Tutankhamun: The Book of Shadows by Nick Drake

Tutankhamun: The Book of Shadows: 384 pages; Harper; (June 29, 2010)

Publishers Weekly:

At the start of Drake’s superlative middle book in his ancient Egypt trilogy (after Nefertiti), Rahotep, the chief detective in the Thebes police force, visits a horrific crime scene. Someone has mutilated a young man and removed his eyes—and possibly pacified him with narcotics during the assault. When the killer strikes again, Rahotep wonders if the murders may be connected with efforts to destabilize the regime of the young Tutankhamun. The ruler’s foes include Ay, the regent who effectively runs the country, and Horemheb, commander of the country’s armies. Rahotep must tread carefully to identify the parties behind both the killings and the threats to Tutankhamun without jeopardizing his life and the lives of his family members. Drake seamlessly introduces a serial killer plot line into his vivid evocation of the past. Admirers of such great historical novelists as Robert Graves and Mary Renault will hope that he continues working in the field after concluding this series.

My Take:

The second book in this series is much like the first, an interesting historical mystery that too often – at least for me – gets bogged down in description and language to the detriment of pace and plotting.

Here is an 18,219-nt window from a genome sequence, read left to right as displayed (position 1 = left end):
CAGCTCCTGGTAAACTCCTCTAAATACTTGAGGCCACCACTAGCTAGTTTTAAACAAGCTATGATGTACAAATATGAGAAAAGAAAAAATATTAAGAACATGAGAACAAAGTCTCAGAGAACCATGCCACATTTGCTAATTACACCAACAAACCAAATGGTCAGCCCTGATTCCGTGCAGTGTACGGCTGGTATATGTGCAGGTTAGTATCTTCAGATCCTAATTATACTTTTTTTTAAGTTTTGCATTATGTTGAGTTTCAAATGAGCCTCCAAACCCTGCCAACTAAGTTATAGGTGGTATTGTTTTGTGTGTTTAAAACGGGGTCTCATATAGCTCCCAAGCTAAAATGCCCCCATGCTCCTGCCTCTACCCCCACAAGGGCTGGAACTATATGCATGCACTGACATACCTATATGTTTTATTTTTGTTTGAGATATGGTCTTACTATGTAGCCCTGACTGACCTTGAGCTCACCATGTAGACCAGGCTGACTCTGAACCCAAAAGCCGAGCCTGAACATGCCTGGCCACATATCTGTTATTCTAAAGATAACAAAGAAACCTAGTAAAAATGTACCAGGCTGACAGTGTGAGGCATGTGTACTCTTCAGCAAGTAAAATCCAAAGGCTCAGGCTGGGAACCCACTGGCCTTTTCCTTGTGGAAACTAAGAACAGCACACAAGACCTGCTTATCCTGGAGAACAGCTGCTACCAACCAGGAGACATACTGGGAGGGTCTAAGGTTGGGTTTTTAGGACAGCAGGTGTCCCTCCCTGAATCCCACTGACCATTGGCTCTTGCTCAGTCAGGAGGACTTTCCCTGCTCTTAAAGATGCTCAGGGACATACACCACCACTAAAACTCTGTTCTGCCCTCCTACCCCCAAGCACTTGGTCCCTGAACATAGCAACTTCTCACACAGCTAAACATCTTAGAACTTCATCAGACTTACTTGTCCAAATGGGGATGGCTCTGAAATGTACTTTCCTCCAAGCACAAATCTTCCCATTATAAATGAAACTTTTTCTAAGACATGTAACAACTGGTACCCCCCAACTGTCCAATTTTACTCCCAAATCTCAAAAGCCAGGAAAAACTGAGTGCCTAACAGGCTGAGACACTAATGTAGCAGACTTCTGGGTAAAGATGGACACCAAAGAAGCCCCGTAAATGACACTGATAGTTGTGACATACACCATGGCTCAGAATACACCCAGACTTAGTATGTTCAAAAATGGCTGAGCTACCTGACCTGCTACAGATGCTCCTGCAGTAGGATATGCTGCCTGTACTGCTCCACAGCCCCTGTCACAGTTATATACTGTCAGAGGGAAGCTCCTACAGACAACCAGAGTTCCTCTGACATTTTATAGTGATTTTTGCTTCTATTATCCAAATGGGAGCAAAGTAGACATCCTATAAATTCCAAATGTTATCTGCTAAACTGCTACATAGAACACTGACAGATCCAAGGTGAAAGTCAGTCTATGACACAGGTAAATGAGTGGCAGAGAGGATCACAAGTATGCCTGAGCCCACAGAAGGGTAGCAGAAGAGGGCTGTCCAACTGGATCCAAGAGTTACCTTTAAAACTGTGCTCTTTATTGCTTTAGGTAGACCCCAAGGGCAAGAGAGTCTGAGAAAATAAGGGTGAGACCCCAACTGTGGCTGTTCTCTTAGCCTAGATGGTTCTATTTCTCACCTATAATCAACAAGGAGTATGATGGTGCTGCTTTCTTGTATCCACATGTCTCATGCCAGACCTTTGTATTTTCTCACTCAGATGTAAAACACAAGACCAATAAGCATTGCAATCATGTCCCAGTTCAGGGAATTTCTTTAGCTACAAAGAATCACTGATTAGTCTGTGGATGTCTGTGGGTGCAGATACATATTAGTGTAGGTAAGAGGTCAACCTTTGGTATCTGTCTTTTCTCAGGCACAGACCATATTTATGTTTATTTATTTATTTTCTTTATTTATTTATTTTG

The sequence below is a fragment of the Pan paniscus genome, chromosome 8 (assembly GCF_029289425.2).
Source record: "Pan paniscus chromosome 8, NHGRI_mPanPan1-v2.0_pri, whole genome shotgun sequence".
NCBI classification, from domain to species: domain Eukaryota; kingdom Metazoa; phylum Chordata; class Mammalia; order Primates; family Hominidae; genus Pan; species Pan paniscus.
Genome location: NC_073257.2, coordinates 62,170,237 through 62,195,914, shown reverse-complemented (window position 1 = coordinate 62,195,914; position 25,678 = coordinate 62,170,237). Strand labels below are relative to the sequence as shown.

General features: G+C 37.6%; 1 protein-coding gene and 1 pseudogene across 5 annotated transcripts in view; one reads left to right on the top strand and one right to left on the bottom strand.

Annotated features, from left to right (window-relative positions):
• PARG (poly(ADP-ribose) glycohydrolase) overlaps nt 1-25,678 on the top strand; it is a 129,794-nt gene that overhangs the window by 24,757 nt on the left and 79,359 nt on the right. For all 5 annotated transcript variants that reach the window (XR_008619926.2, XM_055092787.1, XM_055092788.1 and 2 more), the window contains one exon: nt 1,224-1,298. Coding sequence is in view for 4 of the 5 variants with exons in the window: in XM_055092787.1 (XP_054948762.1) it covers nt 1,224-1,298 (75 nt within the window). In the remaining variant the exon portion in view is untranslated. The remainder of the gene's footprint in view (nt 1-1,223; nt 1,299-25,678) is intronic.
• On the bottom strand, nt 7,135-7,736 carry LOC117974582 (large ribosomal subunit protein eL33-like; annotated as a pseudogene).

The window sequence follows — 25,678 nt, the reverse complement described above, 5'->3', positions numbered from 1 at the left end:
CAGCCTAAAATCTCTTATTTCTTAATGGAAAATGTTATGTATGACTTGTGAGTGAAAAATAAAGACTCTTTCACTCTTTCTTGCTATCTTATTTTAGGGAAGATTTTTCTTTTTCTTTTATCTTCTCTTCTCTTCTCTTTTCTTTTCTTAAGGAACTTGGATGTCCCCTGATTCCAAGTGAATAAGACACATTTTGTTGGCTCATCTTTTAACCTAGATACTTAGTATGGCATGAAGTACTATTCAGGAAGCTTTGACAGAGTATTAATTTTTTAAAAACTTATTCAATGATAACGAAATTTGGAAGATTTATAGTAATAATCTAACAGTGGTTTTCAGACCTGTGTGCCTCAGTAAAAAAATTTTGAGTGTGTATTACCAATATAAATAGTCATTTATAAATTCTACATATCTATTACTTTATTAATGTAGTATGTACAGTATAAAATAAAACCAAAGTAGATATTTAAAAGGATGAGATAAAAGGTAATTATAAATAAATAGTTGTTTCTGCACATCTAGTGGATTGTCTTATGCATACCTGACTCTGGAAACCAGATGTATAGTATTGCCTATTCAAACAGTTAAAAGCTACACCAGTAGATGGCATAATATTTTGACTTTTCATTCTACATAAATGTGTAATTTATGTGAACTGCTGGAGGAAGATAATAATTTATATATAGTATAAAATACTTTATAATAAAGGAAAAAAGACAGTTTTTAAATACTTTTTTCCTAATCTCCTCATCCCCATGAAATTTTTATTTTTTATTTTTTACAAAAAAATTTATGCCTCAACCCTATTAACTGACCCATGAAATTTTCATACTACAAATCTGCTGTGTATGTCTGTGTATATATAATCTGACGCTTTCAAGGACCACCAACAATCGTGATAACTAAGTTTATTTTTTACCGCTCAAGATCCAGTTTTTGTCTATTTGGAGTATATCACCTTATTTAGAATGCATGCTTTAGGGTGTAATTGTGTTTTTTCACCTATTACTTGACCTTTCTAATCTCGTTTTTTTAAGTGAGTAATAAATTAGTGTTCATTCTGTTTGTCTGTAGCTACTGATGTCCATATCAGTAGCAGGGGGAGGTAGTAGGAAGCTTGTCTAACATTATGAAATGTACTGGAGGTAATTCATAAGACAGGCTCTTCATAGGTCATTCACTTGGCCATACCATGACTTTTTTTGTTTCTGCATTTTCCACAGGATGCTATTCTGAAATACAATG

Rahotep is a melancholy poet turned investigator who gets pulled into the intrigue of the palace during the reign of the famous Tutankhamun.  What seems a simple investigation into mysterious objects found in the palace turns into a mystery that may cost Rahotep everything and puts the future of Egypt at risk.

The characters and backdrop are interesting but too often Drake – a poet and playwirght – insists on detailed descriptions of both interior (ie emotional) and exterior scenes to the point that the story loses its pace. Rahotep is supposed to be a unique perspective – agnostic when it comes to the gods, introspective and prone to question everything – too much musing and description means less tension and action.

Those who like historical mysteries with lots of details may disagree.

Kevin Holtsberry
I work in communications and public affairs. I try to squeeze in as much reading as I can while still spending time with my wife and two kids (and cheering on the Pittsburgh Steelers and Michigan Wolverines during football season).

Leave a Reply

This site uses Akismet to reduce spam. Learn how your comment data is processed.